Based on the books of Roberto Saviano (Gomorrah) you’d expect similar themes to that, regarding the nastier side of Naples and the appeal organised crime has to the young. Maybe not so much are riffs on the American mob films like Goodfellas and The Godfather. These however are superficial but you leave yourself open when you include a gangster wedding and a club scene during which the camera trolls the crowd introducing the viewer to the rival gangs.

The story hinges on Nicola (Franceso Di Napoli) who is a resident of the Sanitae neighbourhood of Naples. Camorra turf wars have changed the complexion of the place with new gangs displacing old and changing business. The current mob extort from shop owners and market stall holders, something which gets at Nicola as his mother owns a dry-cleaner. He longs for the days when the criminals did their own thing without bothering the small businesses.

To this end Nicola and his gang set about trying to get back what they see as theirs through infiltration and violence. He’s slightly distracted by Letizia (Viviana Aprea) a lady whom he impresses by beating someone up in a club. They do fall in love but as Nicola’s life gets more involved with the mobs and that Letizia lives in what is forbidden territory for him, he has to take a decision.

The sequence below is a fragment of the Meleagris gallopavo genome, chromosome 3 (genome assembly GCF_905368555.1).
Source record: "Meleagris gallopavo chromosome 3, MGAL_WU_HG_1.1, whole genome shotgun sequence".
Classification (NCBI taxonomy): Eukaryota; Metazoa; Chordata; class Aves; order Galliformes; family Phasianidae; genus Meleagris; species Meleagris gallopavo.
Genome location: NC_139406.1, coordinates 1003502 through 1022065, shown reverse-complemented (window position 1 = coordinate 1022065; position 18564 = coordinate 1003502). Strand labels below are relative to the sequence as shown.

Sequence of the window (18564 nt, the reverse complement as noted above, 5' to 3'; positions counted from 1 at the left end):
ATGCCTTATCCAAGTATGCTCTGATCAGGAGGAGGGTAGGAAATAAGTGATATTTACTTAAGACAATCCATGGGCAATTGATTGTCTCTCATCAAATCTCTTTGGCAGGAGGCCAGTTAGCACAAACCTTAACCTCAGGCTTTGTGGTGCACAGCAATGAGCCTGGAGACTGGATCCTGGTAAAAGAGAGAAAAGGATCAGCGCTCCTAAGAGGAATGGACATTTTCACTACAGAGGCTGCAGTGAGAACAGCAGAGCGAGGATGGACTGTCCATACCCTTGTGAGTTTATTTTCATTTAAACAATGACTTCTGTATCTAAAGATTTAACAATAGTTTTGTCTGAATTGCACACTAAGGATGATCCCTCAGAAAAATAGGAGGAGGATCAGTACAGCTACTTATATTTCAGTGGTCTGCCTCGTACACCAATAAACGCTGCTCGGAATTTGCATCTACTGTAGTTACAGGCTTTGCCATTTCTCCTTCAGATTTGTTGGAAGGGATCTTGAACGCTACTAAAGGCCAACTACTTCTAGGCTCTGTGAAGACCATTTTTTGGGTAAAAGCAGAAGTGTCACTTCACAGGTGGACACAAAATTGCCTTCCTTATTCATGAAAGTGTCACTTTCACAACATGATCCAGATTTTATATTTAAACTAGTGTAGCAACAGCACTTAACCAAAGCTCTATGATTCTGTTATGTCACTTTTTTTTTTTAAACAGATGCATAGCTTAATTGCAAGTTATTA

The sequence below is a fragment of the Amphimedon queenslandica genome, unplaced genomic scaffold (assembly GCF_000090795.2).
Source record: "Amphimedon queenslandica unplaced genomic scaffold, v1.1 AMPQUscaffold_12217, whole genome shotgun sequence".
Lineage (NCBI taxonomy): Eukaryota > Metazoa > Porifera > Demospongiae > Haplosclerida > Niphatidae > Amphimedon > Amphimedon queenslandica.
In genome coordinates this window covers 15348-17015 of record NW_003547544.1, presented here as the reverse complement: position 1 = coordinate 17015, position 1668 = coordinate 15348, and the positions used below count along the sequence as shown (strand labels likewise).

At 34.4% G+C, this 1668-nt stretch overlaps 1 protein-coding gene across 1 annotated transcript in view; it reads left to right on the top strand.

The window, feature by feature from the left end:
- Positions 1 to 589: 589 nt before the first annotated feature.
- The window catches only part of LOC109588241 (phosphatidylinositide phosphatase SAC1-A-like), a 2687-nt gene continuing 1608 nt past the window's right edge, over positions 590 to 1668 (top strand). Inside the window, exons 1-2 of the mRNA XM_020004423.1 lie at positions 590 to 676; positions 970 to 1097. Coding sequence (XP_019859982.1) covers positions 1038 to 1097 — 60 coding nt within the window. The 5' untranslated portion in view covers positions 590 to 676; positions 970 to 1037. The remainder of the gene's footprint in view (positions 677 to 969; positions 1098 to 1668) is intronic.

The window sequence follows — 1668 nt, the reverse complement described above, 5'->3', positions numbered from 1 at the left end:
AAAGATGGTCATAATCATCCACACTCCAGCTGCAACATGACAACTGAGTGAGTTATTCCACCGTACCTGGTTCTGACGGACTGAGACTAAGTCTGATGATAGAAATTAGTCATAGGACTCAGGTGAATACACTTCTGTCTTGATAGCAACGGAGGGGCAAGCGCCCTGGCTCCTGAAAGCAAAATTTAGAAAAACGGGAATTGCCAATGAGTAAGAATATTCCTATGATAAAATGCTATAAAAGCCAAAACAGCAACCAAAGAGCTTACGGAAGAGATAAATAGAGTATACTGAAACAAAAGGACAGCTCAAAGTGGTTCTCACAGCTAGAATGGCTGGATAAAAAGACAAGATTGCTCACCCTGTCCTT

Nicola and gang climb up the bloody poll only to find that it’s not what they expected and its fleeting. This is vividly shown by director Claudio Giovanessi when Nicola is his balcony regally surveying his district in bright sunlight. Then later in the same place with the gloom of night with problems all around.

It’s worth bearing in mind that the age of the protagonists is early to middle teens already wrapped up in a life of violence, money and drug dealing overseen by adults who cream off the top. It’s merciless exploitation though the youngsters seemingly have nothing else to look forward to and it is almost a calling. Their ages are only too clear as we see the childlike glee when they receive their weapons, and their inexperience as they get deeper in and the pressure starts to pile-on.

And younger still Nicola’s brother Cristian (Luca Nacarlo) who looks up to his brother, while his mother knowing full well what is going on when he buys her a bedroom suite, just seems to go with it. It is very depressing and closer in tone to A Ciambra than the aforementioned gangster films, in its depiction of the attraction of vicious low-level criminality.

Nevertheless Giovanessi (who co-wrote this with Saviano) lets the story play out naturally with very little fuss leaving the viewer to make what they will of it. The camera hangs onto the actors so we are tight on with them for the entire film. There’s a driving kinetic energy taking it forward as Nicola finds his feet and then falters.

The actors are very impressive with many making their debuts. Di Napoli is outstanding as the man/child would be mob boss with confused morals and ethics that drive him to think the he is performing a public service by not extorting from local shopkeepers.

Piranhas is available on iTunes, Amazon, Sky, Virgin, Google Play & Chili from 13 July.